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From the author of Triggering the Function from the Load Event

Triggering the Function from the Load Event

Let's start our coding by simply having our function pop up an alert dialog (the little window with an OK button) when the function is called, so we can tell that we're calling it successfully. We add all our JavaScript between the script tags in the markup:

<script type="text/javascript">
function pickAPic () {
         alert ("called");
}
<script>

A function has a name (in this case, pickAPic) followed by parentheses. Next come the braces ({}) that contain the code that runs when the function is called; for now, a single line to display our alert. Functions don't run when they load into the browser—only when they're explicitly called from elsewhere in the code.

Now that we have a function, let's see what it takes to call it when the load event fires. We can trigger our function in response to the load event by using the onload event handler, which is a property of the JavaScript's built-in Window object, like this:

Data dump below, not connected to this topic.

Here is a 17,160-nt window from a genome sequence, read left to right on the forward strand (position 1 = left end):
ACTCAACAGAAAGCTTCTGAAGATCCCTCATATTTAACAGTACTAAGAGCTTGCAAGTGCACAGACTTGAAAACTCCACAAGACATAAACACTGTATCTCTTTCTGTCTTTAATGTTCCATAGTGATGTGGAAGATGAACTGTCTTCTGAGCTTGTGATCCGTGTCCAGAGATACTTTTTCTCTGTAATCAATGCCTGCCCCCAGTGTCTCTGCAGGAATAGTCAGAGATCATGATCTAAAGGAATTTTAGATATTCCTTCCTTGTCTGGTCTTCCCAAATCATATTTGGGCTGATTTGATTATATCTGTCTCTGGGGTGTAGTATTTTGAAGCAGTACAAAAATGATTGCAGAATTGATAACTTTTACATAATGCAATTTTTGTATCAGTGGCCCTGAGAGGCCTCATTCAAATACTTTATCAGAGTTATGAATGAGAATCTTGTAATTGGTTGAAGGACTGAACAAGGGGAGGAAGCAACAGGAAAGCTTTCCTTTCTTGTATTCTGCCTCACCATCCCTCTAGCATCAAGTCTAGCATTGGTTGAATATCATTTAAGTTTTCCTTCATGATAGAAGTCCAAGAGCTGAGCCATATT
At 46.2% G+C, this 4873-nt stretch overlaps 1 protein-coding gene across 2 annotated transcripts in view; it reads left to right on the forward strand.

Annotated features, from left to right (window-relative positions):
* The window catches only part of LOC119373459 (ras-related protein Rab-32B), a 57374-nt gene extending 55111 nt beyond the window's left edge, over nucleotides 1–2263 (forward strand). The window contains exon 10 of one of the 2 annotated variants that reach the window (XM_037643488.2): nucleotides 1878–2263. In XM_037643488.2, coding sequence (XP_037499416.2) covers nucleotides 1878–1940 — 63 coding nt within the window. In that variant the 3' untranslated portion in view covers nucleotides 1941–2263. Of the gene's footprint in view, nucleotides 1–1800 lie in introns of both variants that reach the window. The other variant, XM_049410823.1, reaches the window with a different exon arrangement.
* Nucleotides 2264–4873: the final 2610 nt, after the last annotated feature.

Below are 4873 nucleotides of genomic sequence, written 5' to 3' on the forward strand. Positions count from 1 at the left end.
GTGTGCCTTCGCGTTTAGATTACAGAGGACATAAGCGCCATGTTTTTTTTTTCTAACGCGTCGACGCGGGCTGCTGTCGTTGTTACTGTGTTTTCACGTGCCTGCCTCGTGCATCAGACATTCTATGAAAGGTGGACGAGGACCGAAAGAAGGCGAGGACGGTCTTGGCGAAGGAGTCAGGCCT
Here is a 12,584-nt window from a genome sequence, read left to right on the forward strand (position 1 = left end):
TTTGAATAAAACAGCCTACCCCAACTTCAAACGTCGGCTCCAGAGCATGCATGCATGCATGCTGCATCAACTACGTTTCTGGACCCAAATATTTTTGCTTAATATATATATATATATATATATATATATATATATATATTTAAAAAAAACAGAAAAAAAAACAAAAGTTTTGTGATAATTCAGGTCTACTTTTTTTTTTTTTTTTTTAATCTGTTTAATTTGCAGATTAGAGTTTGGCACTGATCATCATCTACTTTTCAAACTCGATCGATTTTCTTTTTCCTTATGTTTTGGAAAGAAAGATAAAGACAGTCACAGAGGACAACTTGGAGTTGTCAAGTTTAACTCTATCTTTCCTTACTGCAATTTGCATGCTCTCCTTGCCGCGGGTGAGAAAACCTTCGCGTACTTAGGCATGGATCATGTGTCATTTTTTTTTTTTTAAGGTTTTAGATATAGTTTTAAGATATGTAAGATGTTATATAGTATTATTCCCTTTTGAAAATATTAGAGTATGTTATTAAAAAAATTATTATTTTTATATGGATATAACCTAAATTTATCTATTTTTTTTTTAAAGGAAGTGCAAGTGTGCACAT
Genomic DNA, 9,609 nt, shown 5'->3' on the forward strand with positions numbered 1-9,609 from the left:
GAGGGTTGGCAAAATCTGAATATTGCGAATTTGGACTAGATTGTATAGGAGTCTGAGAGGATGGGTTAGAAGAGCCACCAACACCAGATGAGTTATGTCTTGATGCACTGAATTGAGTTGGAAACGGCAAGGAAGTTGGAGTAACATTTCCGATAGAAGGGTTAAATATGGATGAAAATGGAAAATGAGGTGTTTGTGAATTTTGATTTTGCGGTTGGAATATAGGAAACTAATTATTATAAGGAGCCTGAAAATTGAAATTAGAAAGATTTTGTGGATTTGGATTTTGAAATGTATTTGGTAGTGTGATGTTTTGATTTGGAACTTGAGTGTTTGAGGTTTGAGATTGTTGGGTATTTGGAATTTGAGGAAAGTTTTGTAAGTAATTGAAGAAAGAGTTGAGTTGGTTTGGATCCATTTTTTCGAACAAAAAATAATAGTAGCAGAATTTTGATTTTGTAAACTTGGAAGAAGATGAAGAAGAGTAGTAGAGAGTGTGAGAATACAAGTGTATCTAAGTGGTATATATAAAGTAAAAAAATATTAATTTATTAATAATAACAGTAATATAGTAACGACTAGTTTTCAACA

window.onload=pickAPic;

If we load our page now, after a very brief pause while the content loads, the dialog in Figure 2 pops up.

Figure 2 The dialog displays when the function is triggered by the load event.

Knowing how to make JavaScript wait patiently like this until the page is ready is a key coding skill. In an online application, the onload handler will typically trigger a function (often called init for initialize) that sets up the initial state of the application, performing tasks such as adding click event listeners to elements so that they respond to mouse clicks, and making Ajax requests to the server to pull in data that the application needs from the database. (I'll talk about event listeners in a future article.) If you want to work out what's going on in a JavaScript-driven page, start by finding the onload handler and go from there.

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